And just as a bonus, here are just a few extra tips to help your Phone Interview go smoothly:
- Schedule your phone interview at a time that's good for you. Your PI will be scheduled for a half hour period, but they can call anywhere up to 15 minutes before the scheduled time or 15 minutes after the scheduled start time, so block off an hour, and remember that they're working in Eastern Standard Time, so triple check your time block.
- Dress like you would for a real interview, or at least in a manner that makes you confident. I wore a pair of dark-wash jeans (my favorite pair) with a cute blouse and my favorite black blazer and I actually wore my Knights on Broadway heels for extra confidence. Yes, even though I was just sitting in my apartment, I wore my show heels. In addition, I did my hair and makeup that morning to give myself the confidence I needed.
- Situated yourself in a location that's quiet and has good signal. They won't continue the interview if you're actively driving, so keep that in mind, but I know some drive their car to a local park or a remote part of a parking lot and park there for their interview. I did mine in my apartment, and my roommate was kind enough to step out for the morning so I could have the place to myself.
- Spread out your notes in front of you, have a couple of questions to ask your recruiter prepared (I used the standard "Have you participated in the Disney College Program?" and "Is it too early to request a location?"), and keep a pencil or pen nearby to write down the name of your recruiter! Be sure to thank them by name at the end of the interview (Thank you Nancy)!!!
- Some people set up a camera and film themselves. I did this because I'm so used to sitting in front of a camera and the setup and recording light reminded me to smile and present the same bubbly personality I try to have on camera. If you don't feel comfortable on camera, don't film yourself. It's as simple as that, but it's certainly something to think about!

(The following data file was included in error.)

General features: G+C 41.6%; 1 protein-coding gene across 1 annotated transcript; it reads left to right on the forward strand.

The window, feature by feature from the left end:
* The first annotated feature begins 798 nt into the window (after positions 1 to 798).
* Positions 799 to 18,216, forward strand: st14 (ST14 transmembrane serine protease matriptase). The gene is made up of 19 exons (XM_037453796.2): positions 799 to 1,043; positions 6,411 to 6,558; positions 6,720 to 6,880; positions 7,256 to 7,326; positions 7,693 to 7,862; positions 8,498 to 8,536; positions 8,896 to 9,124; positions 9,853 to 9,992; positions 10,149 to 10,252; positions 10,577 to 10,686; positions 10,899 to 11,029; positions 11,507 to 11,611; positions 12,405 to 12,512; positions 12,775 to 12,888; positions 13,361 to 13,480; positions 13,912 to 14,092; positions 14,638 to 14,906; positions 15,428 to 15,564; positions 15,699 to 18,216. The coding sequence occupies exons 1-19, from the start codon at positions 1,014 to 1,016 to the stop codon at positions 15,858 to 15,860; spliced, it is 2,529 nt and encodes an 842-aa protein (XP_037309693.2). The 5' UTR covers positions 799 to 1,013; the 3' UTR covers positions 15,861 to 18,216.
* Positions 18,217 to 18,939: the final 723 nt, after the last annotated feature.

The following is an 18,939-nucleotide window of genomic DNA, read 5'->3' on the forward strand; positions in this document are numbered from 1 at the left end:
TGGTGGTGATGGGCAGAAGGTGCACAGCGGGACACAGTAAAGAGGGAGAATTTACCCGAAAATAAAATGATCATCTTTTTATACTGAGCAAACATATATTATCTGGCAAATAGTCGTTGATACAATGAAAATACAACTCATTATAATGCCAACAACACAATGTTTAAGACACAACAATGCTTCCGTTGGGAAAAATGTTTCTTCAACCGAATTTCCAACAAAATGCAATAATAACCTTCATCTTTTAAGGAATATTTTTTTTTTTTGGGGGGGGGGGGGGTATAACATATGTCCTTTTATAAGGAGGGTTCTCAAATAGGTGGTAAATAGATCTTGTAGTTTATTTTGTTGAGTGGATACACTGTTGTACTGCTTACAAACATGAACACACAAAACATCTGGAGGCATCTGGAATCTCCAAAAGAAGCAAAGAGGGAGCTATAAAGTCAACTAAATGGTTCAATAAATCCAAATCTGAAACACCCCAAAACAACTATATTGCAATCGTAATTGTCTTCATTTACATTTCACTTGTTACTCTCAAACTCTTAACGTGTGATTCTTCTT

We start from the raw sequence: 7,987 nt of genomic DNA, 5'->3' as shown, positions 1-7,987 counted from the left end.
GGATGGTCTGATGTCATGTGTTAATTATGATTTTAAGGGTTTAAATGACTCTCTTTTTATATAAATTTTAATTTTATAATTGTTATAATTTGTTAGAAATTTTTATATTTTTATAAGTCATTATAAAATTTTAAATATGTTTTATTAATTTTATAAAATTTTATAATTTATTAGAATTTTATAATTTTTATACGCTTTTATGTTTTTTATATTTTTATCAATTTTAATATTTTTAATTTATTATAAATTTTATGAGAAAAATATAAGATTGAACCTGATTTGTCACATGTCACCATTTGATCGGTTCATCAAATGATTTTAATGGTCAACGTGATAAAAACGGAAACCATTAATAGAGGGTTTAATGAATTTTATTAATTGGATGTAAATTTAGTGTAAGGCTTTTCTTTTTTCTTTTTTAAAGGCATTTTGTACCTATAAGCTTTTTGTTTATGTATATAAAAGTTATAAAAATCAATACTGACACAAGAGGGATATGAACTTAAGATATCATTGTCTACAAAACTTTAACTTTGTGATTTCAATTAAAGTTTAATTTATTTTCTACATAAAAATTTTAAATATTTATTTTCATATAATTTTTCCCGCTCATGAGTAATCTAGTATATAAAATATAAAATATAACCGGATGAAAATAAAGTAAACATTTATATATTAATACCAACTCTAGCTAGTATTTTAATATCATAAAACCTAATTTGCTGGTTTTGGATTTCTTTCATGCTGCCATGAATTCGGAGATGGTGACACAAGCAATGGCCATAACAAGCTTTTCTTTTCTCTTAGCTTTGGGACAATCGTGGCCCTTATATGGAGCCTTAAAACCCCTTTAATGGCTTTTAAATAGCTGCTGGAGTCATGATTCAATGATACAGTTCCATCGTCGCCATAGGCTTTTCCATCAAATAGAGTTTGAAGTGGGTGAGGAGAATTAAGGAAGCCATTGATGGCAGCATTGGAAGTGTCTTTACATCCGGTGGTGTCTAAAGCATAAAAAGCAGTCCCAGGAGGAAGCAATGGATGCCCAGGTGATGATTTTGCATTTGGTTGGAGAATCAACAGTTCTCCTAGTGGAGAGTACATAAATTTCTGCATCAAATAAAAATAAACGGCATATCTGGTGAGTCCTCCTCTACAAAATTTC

- The call will come through on a blocked number. ANSWER IT. If you don't answer the first time they will likely call again, but it's better if you answer the first time.
- Remember it's a conversation with your recruiter, not just an interview. They're asking questions to get a feel of who you are as a person, but I ended up having an entire conversation with my recruiter on the history of the Disney College Program that lasted significantly longer than my answers to any of the other questions. It's a real person on the other end of the line, and having a real conversation with them can reflect positively, since you'll be having real conversations with guests in the parks if you're accepted. Don't force it, of course, but if it feels natural to ask a question here or there or discuss something further, go for it!
- S.M.I.L.E. I can't stress this enough, and it's something that everyone discussing the Phone Interview will say, but it's honestly the most important part about the phone interview. Disney is looking for positive, happy students to participate in their programs, because the Disney Parks are positive, happy places. They will be able to tell on the other end of the line if you're smiling, so do it as much as you can or is comfortable. As I just said, the camera was my reminder to smile, but for you it might be a giant sign on your wall that has SMILE written out in giant letters, but whatever it is, don't forget to show those teeth!
All in all, when it comes to the Phone Interview, just remember the Three P's: Prepare, Practice, Present, and to smile, and you'll already be more than ready for this giant step toward the Disney College Program.
Have a magical day!